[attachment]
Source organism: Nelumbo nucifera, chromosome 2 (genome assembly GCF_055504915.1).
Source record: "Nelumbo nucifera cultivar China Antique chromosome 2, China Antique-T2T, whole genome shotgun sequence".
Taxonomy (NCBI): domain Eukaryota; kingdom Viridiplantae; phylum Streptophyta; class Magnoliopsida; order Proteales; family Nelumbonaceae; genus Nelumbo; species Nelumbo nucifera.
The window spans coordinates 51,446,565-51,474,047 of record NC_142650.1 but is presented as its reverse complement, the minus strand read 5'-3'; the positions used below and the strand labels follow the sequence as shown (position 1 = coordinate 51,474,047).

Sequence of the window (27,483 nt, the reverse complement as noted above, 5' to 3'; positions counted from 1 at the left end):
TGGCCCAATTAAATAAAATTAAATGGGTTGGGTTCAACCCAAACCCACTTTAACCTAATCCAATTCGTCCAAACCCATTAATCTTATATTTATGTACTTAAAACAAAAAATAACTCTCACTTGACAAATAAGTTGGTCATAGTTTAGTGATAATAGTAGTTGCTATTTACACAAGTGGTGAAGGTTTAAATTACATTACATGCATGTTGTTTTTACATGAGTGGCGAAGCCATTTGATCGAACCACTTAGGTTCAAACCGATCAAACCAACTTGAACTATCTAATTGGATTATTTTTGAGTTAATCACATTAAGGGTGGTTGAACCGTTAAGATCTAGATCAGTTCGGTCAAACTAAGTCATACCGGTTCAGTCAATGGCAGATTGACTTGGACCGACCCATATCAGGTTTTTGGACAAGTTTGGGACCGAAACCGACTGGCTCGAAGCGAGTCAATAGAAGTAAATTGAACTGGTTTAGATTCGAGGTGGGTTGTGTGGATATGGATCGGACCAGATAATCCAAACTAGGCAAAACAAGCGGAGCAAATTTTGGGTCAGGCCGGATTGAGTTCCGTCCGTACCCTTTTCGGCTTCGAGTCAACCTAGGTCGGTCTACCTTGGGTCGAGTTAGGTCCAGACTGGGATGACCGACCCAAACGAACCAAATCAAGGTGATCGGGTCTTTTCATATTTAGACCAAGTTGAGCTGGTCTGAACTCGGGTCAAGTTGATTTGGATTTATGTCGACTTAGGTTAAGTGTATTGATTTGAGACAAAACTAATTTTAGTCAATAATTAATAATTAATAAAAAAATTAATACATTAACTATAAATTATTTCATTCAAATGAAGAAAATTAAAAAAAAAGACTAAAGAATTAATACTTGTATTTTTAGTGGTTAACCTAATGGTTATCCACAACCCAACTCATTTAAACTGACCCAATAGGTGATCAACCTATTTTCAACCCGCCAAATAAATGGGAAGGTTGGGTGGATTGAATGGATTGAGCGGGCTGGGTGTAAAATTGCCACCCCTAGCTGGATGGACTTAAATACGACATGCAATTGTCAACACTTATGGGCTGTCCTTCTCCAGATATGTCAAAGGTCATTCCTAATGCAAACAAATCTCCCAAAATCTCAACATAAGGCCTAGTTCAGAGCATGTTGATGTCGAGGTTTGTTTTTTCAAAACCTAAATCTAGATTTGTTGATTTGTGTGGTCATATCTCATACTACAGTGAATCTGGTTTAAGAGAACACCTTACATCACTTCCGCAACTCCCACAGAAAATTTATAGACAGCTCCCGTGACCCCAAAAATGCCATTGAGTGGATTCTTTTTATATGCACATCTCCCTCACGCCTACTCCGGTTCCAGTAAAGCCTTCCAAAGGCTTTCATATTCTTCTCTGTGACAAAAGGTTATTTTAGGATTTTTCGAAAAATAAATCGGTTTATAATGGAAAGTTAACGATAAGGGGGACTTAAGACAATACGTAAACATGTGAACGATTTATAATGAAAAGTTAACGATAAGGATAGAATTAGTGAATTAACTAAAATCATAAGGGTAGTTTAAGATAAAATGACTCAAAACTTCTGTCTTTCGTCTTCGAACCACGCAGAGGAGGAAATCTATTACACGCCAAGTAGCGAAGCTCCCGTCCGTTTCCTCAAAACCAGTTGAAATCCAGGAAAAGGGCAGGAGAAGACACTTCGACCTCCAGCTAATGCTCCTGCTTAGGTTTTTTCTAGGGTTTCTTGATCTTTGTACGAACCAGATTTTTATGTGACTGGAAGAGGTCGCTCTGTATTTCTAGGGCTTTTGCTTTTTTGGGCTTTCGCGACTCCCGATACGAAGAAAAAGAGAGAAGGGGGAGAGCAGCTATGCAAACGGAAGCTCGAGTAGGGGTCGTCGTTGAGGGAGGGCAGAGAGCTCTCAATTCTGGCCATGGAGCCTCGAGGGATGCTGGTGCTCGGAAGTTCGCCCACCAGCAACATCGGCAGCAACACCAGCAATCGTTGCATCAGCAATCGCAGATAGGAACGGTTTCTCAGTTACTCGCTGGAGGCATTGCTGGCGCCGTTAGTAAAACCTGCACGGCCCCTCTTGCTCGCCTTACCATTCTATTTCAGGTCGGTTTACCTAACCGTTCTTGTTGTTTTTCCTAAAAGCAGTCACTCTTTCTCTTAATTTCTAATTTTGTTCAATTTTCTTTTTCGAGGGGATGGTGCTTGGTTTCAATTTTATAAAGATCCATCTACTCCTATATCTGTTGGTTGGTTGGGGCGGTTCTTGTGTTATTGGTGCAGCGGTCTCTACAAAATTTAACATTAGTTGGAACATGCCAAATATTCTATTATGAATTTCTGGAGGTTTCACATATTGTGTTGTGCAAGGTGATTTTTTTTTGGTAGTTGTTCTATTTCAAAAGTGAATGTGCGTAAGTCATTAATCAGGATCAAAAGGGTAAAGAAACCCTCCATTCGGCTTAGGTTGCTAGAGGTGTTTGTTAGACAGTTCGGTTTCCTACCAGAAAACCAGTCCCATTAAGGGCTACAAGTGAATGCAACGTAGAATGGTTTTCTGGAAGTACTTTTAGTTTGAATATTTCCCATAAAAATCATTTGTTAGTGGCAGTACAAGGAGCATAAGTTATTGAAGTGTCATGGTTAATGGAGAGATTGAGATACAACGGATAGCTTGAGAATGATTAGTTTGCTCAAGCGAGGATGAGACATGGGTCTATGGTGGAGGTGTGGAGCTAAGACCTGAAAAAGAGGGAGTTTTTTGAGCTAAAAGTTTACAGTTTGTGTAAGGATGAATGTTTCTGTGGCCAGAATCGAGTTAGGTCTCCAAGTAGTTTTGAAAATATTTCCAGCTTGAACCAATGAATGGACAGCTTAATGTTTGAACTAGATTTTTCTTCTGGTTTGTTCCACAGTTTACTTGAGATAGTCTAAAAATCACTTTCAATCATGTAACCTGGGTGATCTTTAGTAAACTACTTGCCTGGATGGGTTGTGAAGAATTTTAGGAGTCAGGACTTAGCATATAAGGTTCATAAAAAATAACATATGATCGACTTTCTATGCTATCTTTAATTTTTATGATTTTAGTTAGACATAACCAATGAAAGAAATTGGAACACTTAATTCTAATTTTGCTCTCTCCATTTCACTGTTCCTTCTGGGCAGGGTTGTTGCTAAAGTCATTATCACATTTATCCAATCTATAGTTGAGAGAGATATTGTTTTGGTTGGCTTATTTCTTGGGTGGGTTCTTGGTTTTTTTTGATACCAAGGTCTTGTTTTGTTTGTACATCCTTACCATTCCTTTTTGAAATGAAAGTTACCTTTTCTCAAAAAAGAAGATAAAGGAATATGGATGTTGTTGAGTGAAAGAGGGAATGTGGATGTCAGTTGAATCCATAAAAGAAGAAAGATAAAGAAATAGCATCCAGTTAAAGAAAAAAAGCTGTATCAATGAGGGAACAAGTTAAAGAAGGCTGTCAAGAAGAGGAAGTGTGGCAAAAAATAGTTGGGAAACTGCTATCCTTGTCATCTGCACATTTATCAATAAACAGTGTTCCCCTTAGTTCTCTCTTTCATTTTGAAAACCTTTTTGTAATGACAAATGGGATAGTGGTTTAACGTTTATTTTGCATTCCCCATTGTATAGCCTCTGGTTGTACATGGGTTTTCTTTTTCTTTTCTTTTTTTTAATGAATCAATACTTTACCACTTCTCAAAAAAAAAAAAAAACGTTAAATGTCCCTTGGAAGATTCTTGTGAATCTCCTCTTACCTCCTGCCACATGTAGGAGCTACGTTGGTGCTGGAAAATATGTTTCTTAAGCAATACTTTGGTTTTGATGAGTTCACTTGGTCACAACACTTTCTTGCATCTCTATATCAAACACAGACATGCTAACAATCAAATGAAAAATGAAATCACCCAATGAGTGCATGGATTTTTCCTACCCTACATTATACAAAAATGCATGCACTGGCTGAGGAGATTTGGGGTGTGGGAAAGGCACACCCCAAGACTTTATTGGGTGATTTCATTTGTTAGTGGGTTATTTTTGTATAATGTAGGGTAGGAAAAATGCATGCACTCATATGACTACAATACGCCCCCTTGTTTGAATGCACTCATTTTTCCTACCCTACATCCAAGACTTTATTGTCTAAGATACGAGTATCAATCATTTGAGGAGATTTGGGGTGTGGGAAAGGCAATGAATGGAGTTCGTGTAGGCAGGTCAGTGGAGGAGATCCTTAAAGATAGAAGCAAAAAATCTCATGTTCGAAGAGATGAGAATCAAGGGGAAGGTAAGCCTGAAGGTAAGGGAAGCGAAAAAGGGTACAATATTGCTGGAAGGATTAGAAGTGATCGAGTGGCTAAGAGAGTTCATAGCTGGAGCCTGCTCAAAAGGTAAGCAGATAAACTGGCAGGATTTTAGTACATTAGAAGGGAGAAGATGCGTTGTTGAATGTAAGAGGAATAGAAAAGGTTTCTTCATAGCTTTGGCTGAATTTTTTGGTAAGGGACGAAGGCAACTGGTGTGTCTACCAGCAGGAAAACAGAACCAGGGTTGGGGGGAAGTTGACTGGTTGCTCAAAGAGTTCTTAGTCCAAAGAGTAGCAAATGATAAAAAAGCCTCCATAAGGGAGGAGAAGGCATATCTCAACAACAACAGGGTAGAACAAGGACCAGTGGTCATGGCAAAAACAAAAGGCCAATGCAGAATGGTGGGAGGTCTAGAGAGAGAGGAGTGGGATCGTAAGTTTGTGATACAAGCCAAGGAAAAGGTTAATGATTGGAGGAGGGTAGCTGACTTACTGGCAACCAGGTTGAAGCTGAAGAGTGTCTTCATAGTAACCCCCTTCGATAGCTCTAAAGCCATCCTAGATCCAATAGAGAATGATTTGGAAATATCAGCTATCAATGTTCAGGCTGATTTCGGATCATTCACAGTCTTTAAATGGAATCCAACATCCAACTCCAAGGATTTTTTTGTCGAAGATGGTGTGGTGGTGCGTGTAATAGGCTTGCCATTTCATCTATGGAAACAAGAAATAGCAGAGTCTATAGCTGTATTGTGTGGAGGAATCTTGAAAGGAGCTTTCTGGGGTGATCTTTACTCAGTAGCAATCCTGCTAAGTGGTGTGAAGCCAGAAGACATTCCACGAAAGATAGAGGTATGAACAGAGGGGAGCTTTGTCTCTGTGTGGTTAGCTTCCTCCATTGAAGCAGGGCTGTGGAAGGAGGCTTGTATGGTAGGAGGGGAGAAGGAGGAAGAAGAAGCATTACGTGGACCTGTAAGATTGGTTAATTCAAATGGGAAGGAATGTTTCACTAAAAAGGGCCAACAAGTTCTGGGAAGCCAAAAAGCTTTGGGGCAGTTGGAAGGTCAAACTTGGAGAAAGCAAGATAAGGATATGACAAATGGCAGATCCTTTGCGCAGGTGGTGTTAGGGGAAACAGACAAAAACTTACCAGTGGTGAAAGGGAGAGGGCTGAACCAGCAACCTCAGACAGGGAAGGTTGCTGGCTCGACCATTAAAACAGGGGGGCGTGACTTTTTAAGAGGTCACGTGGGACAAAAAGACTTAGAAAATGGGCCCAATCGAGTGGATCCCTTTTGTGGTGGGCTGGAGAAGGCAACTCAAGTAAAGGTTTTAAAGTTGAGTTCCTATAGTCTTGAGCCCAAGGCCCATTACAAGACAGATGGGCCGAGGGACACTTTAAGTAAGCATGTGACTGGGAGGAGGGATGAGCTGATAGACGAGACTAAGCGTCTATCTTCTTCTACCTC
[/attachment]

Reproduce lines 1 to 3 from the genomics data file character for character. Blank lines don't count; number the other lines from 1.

Source organism: Nelumbo nucifera, chromosome 2 (genome assembly GCF_055504915.1).
Source record: "Nelumbo nucifera cultivar China Antique chromosome 2, China Antique-T2T, whole genome shotgun sequence".
Taxonomy (NCBI): domain Eukaryota; kingdom Viridiplantae; phylum Streptophyta; class Magnoliopsida; order Proteales; family Nelumbonaceae; genus Nelumbo; species Nelumbo nucifera.